Self, Health And Wellness

Should I See A Therapist? 10 Questions To Determine If Therapy Is Right For You

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Should I See a Therapist? 10 Questions to Determine If Therapy Is Right For You

New Year, new happier you. If you entered into 2019 thinking it’s time to make some big changes, good for you. One of these changes may be major, like getting help with an addiction, eating disorder, or a mental health crisis. It could be something on a smaller scale as well, like gaining more confidence or learning better coping strategies.

You may find yourself wondering if perhaps, to improve yourself, you should find a therapist. What is a therapist? Depending on the type of therapy you seek, these are professionals who are trained to handle treatment.

RELATED: Why Your Goal For Therapy Shouldn't Be Happiness (And 5 Things It Could Be Instead)

So, if you’re wondering if therapy is right for you, consider these key questions to make that call. These will help you decide if therapy is the way to go. And these experts — therapists and social workers — recommended these questions to help make your decision process smooth. When should you go to therapy?

1. Am I seeing unhealthy patterns in my life?

Many of us have unhealthy habits or patterns that don’t serve us. And Karen Osterle, LICSW, says that asking “Am I seeing a pattern in my reactions or behavior that I don't understand and/or need to let go of?” is a great way to decide if therapy is right for you.

2. Am I struggling with self-love?

Osterle brought up something that really resonated: self-love. She suggests asking, “Are there aspects of myself that I don't like or can't accept?” She goes on to say that guilt, shame, and/or perfectionism can be mighty powerful forces.

“If you haven’t yet developed the ability to clearly understand your motivations and actions, and the way that these might have been influenced bit by your past experiences, then you have no consistent means of seeing them — and the inner turmoil they can cause — as anything other than inevitable,” she advises

What Osterle means point blank? Your struggle with self-love may be deeply rooted, and therapy can help get you digging.

3. Do I feel hopeless and unmotivated?

Ruthie Kalai, a licensed clinical social worker, shares, “Many times, people might notice that they are feeling more sad, unmotivated, hopeless, or scared than they are used to. Sure, we all go through periods where we feel down but if it's lasting longer than seems typical, there might be cause for concern.

For example, things that once brought you joy just don't bring you pleasure anymore. Or you're having a hard time falling asleep, staying asleep, or feeling rested. You might be pulling away from friends and family. Your work might also be suffering because you don't have the same motivation you once had."

These signs could indicate that it’s time to find a good therapist.

4. Have I been feeling unhinged?

“Do you find your life overwhelming or unmanageable? Do you feel angry and frustrated more that you would like?” If you answered yes, Christine MacInnis, LMFT says therapy could be key in helping you manage these feelings of anxiety, frustration and anger.

5. Do I have constant anxiety?

Jill Whitney, LMFT suggests asking yourself these two key questions if you’re broaching the idea of therapy and are on the fence making the call: “Do you feel as if you are trapped in something, whether it’s a job or a relationship? Is your anxiety getting in the way of living and enjoying your life, preventing you from doing things?”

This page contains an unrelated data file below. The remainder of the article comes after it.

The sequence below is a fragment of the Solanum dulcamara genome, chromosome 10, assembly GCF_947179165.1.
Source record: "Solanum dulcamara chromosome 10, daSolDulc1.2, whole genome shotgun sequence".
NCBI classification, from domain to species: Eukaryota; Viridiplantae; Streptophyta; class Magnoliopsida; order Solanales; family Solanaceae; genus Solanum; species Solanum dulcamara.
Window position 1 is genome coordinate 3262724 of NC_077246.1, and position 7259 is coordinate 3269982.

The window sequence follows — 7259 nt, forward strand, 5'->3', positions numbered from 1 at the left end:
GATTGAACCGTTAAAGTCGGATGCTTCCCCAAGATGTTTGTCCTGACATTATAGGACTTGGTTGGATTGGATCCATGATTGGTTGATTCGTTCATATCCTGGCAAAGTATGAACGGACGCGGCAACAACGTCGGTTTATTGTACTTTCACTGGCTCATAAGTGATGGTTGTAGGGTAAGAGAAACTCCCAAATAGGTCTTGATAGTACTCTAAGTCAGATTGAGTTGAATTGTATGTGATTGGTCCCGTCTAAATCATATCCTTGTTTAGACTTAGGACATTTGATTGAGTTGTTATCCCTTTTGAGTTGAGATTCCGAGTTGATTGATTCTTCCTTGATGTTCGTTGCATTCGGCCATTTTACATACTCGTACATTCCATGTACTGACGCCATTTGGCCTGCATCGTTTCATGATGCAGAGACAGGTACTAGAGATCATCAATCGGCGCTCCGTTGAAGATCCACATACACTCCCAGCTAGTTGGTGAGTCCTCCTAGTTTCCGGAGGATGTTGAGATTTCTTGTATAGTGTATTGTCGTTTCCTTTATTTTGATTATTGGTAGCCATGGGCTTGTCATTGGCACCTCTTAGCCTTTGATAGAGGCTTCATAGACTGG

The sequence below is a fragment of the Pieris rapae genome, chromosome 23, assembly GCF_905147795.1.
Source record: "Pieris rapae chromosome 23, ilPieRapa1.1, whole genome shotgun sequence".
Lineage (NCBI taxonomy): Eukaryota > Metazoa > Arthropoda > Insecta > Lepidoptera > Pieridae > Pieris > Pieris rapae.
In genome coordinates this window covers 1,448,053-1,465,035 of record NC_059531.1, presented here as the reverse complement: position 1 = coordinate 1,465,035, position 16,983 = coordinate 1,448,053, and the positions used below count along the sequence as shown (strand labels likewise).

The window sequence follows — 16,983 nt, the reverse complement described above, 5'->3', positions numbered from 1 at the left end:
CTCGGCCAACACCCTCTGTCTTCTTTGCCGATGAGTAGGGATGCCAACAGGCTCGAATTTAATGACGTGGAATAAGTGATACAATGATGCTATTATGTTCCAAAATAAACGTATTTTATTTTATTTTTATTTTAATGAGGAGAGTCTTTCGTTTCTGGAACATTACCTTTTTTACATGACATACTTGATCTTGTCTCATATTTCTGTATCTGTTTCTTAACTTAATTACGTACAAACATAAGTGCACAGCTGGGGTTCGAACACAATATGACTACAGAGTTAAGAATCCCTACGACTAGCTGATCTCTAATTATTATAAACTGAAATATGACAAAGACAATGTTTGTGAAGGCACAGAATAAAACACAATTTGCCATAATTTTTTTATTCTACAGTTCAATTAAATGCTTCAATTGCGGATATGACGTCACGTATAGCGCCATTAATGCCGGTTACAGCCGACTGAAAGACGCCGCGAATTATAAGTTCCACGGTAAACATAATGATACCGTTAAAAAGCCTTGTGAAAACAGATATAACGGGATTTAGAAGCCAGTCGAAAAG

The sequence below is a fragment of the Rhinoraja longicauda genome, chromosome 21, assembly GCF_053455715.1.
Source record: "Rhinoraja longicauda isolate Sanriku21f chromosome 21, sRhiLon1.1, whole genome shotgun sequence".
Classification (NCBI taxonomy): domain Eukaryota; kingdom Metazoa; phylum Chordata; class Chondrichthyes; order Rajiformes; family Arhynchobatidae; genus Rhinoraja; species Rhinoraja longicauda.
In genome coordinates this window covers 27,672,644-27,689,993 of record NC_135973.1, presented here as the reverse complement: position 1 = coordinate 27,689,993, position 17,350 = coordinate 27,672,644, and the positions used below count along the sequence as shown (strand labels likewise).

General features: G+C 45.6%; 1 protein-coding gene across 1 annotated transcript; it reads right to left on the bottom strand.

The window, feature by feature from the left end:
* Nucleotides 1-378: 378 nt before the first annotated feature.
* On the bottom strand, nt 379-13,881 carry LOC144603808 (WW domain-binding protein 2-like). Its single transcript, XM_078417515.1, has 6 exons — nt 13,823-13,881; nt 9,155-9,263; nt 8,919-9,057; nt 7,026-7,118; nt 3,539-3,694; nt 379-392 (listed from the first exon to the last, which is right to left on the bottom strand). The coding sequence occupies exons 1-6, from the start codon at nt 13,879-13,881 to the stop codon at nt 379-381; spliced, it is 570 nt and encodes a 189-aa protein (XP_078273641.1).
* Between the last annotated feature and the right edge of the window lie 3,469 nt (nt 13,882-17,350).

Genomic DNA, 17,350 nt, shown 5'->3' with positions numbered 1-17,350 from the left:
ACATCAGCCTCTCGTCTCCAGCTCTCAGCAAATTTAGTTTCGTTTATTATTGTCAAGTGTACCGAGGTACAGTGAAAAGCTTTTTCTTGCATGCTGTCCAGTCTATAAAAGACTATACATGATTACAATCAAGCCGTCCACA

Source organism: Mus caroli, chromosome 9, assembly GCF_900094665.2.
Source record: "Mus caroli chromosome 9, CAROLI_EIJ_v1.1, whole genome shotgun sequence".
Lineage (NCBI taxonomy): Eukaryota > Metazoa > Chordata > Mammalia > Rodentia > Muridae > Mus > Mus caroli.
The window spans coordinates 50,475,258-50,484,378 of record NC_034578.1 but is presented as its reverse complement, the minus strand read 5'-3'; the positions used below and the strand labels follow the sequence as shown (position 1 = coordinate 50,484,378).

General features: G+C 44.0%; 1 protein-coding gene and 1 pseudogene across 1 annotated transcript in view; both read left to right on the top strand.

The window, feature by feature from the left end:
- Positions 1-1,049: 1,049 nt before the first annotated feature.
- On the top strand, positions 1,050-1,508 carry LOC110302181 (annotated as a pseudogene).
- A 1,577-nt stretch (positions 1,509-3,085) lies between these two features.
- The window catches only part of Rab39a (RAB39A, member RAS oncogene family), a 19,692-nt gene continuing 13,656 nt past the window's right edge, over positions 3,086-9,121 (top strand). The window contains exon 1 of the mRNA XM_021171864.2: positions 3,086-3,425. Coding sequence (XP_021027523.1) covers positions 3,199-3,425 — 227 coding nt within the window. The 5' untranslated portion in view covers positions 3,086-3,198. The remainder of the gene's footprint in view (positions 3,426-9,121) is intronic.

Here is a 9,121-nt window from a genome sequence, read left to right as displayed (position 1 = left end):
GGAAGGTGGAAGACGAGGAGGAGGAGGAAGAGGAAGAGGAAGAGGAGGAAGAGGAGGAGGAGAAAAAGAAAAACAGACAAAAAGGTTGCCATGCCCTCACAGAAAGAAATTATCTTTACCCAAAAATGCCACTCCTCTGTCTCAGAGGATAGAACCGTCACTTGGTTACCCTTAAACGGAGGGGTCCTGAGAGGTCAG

RELATED: 5 Reasons Therapy Isn't Working (That Have Nothing To Do With You Being Broken)

6. Am I receiving advice but not changing my behaviors?

Deborah M Gonzales, LCSW brings about a key issue no one else had brought up: Friends are good for venting, complaining, having someone agree with you and sympathizing. But if you have feelings or behaviors that you want to change and haven't been able to change on your own, want guidance on how to cope with a troubling situation, or find yourself overwhelmed by your life, then a therapist is a good option.

This is a big distinguishing factor in deciding if therapy is right for you. Ask: “Are you getting advice from friends but having trouble making changes?” If the answer is yes, it’s time to seek therapy, not just support from your friends.

7. Do my coping skills need tweaking?

“Do I want to learn better coping mechanisms to deal with life's stressors? Do I want to work on being the best version of myself?” Tala Johartchi, Psy.D suggests taking a deep look at yourself with these two questions before signing up for therapy.

8. Am I dealing with a crisis?

“Are you going through a life event where a non-judgmental person would be helpful?” asks Patrick Tully, MA, LMFT. Tully says if you know you are in a crisis, it may be best to seek professional help.

9. Am I struggling with abuse or addiction?

Ruthie Kalai points out that if you are struggling with abuse or addiction, therapy is really pivotal in helping you manage these heavy issues.

10. Do I want better relationships?

Many of us want better relationships in 2019. Osterle shares a key question many of us would benefit from asking ourselves: “Do I have more conflict than harmony in my most important relationships?”

RELATED: 7 Reasons Going To Therapy Is WAY BETTER Than Talking To Your BFF

Laura Lifshitz will work for chocolate. The former MTV personality and Columbia University graduate is currently writing about divorce, sex, women’s issues, fitness, parenting, marriage and more for YourTango, New York Times, DivorceForce, Women’s Health, Working Mother, Pop Sugar, and more. Her own website is

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